The EU is threatening to ban Theresa May from taking part in Brexit talks

Theresa May and Jean-Claude JunckerJack Taylor / GettyTheresa May and Jean-Claude Juncker

LONDON — Prime Minister Theresa May will be blocked from negotiating Brexit with fellow European leaders once talks officially get underway, senior figures from the European Union warned on Wednesday.

May will not be invited to meetings of the heads of government of other member states and will only be allowed to discuss the terms of Brexit with Michel Barnier, European Commission’s chief negotiator, the Times newspaper reported.

This latest development is yet another blow to May’s Brexit plan.

The prime minister has insisted during her general election campaign that she’ll talk to “prime ministers, presidents and chancellors of Europe” in order to get the best exit deal for Britain.

However, this does not appear to be part of the EU’s thinking. A spokesperson for the European Commission confirmed that meetings between Britain and the other 27 member states will not be a feature of Brexit negotiations.

The spokesperson added: “No. The commission is the union negotiator and Michel Barnier is the person who will negotiate on behalf of the EU. We are very clear about that.”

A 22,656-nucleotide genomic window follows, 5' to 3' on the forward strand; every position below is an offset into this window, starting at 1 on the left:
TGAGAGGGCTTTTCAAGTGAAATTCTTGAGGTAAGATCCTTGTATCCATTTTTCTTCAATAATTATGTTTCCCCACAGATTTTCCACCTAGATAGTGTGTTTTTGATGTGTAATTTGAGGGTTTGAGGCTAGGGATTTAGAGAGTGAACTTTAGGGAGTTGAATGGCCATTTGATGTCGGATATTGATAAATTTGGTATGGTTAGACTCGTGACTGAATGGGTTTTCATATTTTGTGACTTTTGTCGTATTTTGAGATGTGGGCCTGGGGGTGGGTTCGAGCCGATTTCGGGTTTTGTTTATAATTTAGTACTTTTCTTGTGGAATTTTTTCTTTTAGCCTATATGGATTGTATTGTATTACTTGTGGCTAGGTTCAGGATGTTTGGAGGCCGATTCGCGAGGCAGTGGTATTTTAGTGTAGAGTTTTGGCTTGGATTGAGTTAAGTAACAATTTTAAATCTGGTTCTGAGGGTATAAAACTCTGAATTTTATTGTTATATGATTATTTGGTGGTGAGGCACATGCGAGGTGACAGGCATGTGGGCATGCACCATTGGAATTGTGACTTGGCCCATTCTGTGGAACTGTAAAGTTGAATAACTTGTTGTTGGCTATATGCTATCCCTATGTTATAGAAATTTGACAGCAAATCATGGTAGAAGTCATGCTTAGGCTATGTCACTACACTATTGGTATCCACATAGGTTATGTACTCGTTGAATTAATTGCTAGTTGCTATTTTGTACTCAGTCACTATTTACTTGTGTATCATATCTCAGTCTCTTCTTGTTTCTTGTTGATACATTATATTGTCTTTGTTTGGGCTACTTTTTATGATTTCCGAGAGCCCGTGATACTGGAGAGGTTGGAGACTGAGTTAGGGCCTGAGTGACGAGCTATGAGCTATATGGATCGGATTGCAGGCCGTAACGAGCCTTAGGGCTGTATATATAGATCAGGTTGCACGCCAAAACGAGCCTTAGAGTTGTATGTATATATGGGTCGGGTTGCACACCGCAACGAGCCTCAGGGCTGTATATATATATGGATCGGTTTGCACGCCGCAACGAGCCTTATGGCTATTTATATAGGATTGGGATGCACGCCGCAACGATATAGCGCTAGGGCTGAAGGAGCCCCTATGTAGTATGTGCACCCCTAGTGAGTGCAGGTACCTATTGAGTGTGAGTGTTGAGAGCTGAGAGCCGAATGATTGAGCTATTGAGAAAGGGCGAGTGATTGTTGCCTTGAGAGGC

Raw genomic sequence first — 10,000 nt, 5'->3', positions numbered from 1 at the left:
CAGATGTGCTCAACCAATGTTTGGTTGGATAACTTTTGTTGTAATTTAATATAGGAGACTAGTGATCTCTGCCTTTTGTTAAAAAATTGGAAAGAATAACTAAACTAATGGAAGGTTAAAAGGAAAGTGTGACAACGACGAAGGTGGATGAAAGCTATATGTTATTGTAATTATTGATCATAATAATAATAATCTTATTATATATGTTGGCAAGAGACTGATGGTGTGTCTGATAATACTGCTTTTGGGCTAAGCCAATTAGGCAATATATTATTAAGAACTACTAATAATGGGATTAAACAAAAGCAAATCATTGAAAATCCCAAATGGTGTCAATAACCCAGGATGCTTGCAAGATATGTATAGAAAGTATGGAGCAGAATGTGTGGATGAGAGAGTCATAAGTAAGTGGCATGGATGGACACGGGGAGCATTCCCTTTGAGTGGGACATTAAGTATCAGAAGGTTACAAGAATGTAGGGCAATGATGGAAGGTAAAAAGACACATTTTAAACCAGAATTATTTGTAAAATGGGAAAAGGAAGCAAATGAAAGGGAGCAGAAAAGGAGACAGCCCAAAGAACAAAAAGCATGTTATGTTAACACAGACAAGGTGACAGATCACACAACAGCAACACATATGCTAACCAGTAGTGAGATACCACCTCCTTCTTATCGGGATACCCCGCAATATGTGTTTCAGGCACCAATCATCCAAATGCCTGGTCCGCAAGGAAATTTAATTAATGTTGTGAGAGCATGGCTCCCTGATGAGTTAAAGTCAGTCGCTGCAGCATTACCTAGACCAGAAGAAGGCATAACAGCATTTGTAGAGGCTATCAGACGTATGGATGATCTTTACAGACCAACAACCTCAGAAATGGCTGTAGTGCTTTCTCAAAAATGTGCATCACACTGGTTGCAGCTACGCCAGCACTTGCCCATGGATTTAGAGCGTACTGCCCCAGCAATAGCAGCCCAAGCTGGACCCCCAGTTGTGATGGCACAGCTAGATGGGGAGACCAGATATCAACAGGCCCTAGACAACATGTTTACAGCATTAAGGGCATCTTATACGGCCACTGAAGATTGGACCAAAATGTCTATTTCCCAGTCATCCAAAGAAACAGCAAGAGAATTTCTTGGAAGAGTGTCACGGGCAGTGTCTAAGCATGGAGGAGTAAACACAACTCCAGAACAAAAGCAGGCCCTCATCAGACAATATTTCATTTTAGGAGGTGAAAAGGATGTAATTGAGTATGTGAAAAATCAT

It comes as tension between UK government and Brussels continues to grow, with the latter taking an increasingly hardline approach to what it is willing to concede to Britain as it begins its formal departure from the 28-nation bloc.

European press reported earlier this week that May’s recent dinner with EU Commission President Jean-Claude Juncker did not go as planned for the UK prime minister. Juncker allegedly told May that Brexit “could not be a success” and added what she wants to achieve in negotiations is in a different “galaxy” to what the EU will allow.

May played down reports as “Brussels gossip” but said Juncker and the rest of the EU will soon find out that she is a “bloody difficult woman” to deal with.

The EU also reportedly intends to charge Britain a divorce bill worth up to €109 billion (£92.2 billion), a significantly larger bill than the €60 billion departure fee that has previously been reported.

Brexit Secretary David Davis told the BBC this morning that Britain would not pay this divorce bill, saying it would only hand over what is legally owed, “not just what the EU wants.”

The BBC’s Andrew Neil reports that figures in Brussels are trying to get Davis sacked as Britain’s Brexit Secretary.

In her Article 50 letter to the EU, May said she wants to form a “new deep and special partnership” with the EU and the strength of this partnership will be put to the test when negotiations officially get underway in a few weeks’ time.

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